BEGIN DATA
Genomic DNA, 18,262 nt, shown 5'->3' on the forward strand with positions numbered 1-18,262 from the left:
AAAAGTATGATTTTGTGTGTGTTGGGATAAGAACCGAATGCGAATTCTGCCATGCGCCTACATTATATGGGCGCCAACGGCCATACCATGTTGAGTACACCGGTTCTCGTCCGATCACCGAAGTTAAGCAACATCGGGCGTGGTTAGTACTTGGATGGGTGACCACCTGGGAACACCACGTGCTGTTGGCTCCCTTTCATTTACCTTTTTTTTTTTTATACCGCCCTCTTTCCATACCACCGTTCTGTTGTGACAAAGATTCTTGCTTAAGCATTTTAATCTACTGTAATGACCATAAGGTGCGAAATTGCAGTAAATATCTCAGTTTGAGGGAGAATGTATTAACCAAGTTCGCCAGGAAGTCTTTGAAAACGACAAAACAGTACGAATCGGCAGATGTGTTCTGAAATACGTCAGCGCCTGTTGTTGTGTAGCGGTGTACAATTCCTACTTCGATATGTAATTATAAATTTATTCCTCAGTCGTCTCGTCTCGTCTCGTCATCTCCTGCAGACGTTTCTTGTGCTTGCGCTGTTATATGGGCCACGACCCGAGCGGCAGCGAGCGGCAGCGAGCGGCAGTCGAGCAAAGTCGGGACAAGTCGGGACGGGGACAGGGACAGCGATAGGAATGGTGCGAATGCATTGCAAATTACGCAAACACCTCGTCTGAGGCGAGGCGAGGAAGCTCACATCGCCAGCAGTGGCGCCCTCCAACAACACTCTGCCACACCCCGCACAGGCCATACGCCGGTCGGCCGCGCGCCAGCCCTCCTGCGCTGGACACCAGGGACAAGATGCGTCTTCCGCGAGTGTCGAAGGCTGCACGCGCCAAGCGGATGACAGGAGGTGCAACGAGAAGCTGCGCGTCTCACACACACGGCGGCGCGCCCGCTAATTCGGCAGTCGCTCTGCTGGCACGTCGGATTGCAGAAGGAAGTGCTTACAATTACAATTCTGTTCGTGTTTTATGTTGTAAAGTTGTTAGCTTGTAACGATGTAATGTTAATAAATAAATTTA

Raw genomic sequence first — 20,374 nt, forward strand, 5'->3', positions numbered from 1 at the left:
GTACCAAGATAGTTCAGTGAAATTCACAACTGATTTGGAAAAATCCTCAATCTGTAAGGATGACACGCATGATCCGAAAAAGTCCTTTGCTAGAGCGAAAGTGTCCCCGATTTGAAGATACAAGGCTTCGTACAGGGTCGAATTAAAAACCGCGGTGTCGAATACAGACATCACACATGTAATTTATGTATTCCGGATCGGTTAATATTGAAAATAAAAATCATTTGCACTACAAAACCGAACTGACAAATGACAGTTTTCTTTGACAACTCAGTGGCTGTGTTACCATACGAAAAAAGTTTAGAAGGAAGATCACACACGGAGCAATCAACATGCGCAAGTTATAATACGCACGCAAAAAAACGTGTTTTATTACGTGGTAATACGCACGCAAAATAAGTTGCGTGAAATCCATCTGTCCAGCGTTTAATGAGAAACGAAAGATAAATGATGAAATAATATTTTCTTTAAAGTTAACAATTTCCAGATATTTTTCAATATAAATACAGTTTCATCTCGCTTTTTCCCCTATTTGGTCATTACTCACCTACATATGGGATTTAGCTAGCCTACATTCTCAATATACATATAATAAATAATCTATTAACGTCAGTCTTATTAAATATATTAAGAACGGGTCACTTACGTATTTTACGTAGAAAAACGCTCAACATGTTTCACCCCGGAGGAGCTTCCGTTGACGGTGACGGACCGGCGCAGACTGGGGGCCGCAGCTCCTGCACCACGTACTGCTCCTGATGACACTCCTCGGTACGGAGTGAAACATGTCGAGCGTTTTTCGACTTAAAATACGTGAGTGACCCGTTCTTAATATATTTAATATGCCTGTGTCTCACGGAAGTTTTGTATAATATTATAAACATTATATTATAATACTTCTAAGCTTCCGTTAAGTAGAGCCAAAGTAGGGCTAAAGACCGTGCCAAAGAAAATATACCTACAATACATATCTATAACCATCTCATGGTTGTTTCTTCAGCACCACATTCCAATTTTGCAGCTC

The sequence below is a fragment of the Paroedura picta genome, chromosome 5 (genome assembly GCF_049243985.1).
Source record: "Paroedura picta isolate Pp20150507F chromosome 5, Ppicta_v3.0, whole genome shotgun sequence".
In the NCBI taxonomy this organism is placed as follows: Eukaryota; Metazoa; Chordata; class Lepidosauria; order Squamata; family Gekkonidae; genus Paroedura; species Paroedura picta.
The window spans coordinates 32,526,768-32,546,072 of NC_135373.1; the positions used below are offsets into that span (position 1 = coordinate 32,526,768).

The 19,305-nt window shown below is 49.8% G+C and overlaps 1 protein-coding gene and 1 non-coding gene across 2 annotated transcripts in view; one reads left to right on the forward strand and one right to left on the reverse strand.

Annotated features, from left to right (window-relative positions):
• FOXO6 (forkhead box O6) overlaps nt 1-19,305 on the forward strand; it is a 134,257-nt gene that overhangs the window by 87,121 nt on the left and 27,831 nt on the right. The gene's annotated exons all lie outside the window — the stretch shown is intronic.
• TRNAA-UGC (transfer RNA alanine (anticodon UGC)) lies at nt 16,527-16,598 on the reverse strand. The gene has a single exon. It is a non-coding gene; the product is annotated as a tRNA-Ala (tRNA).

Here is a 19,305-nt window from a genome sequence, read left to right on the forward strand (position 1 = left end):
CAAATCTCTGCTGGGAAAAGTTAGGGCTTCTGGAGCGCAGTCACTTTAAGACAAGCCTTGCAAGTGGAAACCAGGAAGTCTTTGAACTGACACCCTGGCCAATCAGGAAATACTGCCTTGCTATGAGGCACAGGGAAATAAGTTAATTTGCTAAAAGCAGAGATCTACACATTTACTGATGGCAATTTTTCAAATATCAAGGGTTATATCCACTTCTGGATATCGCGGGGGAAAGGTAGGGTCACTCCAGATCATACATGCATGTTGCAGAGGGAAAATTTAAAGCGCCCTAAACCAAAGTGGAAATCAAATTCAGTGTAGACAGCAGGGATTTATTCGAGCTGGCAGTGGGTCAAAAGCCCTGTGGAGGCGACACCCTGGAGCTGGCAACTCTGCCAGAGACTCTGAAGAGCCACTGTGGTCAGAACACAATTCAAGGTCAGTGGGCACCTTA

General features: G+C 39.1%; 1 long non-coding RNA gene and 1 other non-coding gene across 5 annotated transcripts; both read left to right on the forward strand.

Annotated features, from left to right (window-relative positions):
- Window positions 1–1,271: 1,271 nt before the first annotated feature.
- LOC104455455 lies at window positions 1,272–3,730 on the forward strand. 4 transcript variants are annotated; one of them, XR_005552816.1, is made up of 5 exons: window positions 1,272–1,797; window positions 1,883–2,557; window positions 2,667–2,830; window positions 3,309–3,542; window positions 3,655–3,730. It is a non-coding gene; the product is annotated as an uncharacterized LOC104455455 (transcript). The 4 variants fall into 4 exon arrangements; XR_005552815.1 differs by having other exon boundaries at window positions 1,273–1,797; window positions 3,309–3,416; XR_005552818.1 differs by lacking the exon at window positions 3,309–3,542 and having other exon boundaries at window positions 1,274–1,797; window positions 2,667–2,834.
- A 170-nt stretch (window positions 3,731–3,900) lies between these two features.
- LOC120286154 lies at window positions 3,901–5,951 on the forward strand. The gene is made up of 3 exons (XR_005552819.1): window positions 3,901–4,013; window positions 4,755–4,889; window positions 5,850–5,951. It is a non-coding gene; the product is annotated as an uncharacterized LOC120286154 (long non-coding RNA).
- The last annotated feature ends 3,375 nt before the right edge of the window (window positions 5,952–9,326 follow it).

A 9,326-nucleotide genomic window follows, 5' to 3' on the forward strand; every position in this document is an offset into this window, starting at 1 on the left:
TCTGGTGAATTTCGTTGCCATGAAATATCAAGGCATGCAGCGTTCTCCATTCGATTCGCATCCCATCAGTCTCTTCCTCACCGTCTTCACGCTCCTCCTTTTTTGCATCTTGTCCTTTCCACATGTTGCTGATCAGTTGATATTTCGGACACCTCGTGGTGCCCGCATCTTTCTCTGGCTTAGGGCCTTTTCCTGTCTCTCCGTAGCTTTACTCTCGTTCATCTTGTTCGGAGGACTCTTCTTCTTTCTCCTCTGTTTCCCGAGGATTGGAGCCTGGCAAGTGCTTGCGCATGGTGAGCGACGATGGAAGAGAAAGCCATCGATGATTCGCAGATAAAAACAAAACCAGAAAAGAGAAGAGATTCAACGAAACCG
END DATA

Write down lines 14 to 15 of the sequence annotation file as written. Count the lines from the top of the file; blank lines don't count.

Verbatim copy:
CAAATCTCTGCTGGGAAAAGTTAGGGCTTCTGGAGCGCAGTCACTTTAAGACAAGCCTTGCAAGTGGAAACCAGGAAGTCTTTGAACTGACACCCTGGCCAATCAGGAAATACTGCCTTGCTATGAGGCACAGGGAAATAAGTTAATTTGCTAAAAGCAGAGATCTACACATTTACTGATGGCAATTTTTCAAATATCAAGGGTTATATCCACTTCTGGATATCGCGGGGGAAAGGTAGGGTCACTCCAGATCATACATGCATGTTGCAGAGGGAAAATTTAAAGCGCCCTAAACCAAAGTGGAAATCAAATTCAGTGTAGACAGCAGGGATTTATTCGAGCTGGCAGTGGGTCAAAAGCCCTGTGGAGGCGACACCCTGGAGCTGGCAACTCTGCCAGAGACTCTGAAGAGCCACTGTGGTCAGAACACAATTCAAGGTCAGTGGGCACCTTA

General features: G+C 39.1%; 1 long non-coding RNA gene and 1 other non-coding gene across 5 annotated transcripts; both read left to right on the forward strand.